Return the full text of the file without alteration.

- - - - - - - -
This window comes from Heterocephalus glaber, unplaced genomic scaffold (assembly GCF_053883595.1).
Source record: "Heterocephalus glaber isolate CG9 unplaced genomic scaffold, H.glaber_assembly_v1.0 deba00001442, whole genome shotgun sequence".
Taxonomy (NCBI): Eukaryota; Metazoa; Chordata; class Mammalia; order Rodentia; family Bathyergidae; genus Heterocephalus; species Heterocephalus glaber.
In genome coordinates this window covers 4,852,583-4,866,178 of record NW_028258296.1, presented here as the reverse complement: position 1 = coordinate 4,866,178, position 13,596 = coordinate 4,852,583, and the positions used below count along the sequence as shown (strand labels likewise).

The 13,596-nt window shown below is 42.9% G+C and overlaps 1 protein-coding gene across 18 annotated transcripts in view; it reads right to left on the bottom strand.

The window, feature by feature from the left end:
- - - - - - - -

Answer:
This window comes from Heterocephalus glaber, unplaced genomic scaffold (assembly GCF_053883595.1).
Source record: "Heterocephalus glaber isolate CG9 unplaced genomic scaffold, H.glaber_assembly_v1.0 deba00001442, whole genome shotgun sequence".
Taxonomy (NCBI): Eukaryota; Metazoa; Chordata; class Mammalia; order Rodentia; family Bathyergidae; genus Heterocephalus; species Heterocephalus glaber.
In genome coordinates this window covers 4,852,583-4,866,178 of record NW_028258296.1, presented here as the reverse complement: position 1 = coordinate 4,866,178, position 13,596 = coordinate 4,852,583, and the positions used below count along the sequence as shown (strand labels likewise).

The 13,596-nt window shown below is 42.9% G+C and overlaps 1 protein-coding gene across 18 annotated transcripts in view; it reads right to left on the bottom strand.

The window, feature by feature from the left end: